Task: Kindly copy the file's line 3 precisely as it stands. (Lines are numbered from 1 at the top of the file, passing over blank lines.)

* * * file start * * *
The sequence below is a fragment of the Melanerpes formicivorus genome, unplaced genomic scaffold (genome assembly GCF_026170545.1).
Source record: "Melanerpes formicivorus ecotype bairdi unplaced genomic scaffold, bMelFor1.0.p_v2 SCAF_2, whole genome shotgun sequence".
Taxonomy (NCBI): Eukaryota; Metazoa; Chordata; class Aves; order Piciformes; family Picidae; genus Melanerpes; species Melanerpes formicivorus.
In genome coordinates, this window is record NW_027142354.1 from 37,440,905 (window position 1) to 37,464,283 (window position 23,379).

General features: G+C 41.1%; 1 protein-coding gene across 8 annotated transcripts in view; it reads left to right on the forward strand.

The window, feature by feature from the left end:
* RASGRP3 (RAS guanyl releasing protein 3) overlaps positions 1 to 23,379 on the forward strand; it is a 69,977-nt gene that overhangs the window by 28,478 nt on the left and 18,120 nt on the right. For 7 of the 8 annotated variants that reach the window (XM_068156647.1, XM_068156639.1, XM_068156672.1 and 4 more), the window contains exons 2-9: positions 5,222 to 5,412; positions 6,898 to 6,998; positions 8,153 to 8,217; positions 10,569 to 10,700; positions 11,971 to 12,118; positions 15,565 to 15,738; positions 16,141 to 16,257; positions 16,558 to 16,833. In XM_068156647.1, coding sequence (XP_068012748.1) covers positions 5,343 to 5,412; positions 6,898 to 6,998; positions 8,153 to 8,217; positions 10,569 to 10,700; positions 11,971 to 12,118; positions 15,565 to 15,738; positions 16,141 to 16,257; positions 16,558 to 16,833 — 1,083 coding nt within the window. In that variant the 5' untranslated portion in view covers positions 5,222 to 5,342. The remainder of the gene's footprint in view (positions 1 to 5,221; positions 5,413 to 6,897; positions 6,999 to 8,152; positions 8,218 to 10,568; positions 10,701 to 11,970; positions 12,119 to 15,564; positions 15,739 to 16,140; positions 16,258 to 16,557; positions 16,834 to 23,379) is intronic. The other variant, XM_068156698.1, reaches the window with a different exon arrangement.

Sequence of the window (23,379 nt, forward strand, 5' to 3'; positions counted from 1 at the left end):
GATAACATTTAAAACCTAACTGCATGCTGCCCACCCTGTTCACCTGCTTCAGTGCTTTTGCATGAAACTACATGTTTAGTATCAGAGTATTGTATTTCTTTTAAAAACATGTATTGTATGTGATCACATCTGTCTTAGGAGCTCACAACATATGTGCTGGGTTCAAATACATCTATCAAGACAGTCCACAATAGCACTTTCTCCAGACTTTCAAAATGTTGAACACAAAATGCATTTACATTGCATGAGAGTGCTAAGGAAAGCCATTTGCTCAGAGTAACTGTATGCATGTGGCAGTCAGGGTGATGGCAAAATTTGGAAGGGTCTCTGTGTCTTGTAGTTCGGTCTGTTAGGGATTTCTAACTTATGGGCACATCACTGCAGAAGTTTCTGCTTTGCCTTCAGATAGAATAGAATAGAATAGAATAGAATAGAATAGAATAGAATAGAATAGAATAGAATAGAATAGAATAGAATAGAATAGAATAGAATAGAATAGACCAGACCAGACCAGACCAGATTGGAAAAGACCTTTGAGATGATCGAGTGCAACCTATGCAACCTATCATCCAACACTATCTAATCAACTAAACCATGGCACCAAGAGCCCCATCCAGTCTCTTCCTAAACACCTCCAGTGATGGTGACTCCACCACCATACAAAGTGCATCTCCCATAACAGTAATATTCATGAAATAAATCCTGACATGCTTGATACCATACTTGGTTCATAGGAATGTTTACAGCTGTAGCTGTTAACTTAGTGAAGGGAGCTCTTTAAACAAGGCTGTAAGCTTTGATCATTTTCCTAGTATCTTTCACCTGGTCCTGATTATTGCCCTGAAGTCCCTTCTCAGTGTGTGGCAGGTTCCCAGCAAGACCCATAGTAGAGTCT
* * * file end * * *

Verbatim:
Taxonomy (NCBI): Eukaryota; Metazoa; Chordata; class Aves; order Piciformes; family Picidae; genus Melanerpes; species Melanerpes formicivorus.